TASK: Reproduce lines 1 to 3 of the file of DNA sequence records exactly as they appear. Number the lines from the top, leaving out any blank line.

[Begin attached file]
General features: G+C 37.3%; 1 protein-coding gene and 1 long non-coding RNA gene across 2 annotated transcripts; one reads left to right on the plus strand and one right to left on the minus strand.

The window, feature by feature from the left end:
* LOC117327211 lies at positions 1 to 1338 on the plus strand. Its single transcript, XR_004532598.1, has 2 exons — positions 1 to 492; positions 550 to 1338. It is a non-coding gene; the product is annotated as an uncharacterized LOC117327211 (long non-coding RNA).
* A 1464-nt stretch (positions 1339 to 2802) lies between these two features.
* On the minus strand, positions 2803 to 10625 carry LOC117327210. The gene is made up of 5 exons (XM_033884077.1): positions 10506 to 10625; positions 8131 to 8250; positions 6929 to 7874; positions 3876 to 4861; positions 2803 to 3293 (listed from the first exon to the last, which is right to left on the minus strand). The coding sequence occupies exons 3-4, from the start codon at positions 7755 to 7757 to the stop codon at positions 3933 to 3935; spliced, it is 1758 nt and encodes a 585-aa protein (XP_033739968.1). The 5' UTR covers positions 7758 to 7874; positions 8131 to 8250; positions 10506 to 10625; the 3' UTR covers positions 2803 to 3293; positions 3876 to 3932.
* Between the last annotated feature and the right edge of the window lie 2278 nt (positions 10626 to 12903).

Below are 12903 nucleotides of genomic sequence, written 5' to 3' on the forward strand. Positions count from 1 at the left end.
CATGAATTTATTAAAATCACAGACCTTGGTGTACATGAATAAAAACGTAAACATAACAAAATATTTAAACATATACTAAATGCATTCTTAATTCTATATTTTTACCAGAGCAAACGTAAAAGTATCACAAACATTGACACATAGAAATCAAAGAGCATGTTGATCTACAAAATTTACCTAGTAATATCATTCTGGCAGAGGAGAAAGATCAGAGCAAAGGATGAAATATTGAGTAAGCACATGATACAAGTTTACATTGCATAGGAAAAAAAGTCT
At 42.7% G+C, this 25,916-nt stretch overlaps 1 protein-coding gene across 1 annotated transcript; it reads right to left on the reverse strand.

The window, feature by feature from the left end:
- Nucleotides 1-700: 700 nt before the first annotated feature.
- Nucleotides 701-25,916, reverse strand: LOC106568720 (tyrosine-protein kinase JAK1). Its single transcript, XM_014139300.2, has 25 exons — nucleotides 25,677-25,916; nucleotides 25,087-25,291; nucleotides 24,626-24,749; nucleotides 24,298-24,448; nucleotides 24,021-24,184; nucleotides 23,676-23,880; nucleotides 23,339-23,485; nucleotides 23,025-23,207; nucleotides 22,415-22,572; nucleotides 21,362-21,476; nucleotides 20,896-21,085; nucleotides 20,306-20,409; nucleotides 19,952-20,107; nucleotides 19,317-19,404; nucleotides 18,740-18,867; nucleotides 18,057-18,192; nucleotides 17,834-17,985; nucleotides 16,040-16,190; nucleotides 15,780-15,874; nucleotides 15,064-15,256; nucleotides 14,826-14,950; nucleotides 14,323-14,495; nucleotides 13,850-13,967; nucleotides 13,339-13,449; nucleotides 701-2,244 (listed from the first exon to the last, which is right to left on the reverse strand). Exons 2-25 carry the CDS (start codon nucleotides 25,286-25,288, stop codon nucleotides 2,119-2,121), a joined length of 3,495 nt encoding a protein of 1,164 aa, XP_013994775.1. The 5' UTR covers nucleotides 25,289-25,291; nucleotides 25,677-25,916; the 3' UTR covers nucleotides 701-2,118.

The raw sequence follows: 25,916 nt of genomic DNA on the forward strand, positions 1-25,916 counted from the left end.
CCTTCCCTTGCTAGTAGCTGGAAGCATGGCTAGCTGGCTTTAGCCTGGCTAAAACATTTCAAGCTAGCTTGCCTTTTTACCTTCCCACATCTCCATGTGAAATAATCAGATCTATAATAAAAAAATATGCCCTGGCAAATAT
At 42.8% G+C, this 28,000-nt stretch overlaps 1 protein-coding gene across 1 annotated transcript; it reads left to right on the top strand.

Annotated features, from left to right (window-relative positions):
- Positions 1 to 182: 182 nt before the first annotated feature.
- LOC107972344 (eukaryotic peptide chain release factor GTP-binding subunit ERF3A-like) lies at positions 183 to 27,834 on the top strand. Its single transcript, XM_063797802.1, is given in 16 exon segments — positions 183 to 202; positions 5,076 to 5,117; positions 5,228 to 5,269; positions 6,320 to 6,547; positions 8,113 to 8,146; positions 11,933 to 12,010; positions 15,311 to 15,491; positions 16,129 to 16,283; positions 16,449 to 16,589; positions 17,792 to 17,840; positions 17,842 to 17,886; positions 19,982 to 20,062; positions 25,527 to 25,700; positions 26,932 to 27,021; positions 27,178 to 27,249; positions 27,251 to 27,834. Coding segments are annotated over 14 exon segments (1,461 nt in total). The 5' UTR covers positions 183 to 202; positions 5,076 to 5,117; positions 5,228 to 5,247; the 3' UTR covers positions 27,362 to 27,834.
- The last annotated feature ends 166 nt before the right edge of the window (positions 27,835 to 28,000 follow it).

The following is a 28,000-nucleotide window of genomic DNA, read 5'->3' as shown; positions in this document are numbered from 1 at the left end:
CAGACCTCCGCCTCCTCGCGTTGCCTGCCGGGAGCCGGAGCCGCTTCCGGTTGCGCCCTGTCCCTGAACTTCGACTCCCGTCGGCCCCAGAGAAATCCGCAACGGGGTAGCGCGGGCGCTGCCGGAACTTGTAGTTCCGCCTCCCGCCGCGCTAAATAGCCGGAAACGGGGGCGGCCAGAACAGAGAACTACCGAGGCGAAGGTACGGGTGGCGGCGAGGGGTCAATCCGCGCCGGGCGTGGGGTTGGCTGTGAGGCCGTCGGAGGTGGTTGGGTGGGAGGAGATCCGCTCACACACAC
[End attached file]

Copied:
General features: G+C 37.3%; 1 protein-coding gene and 1 long non-coding RNA gene across 2 annotated transcripts; one reads left to right on the plus strand and one right to left on the minus strand.

The window, feature by feature from the left end:
* LOC117327211 lies at positions 1 to 1338 on the plus strand. Its single transcript, XR_004532598.1, has 2 exons — positions 1 to 492; positions 550 to 1338. It is a non-coding gene; the product is annotated as an uncharacterized LOC117327211 (long non-coding RNA).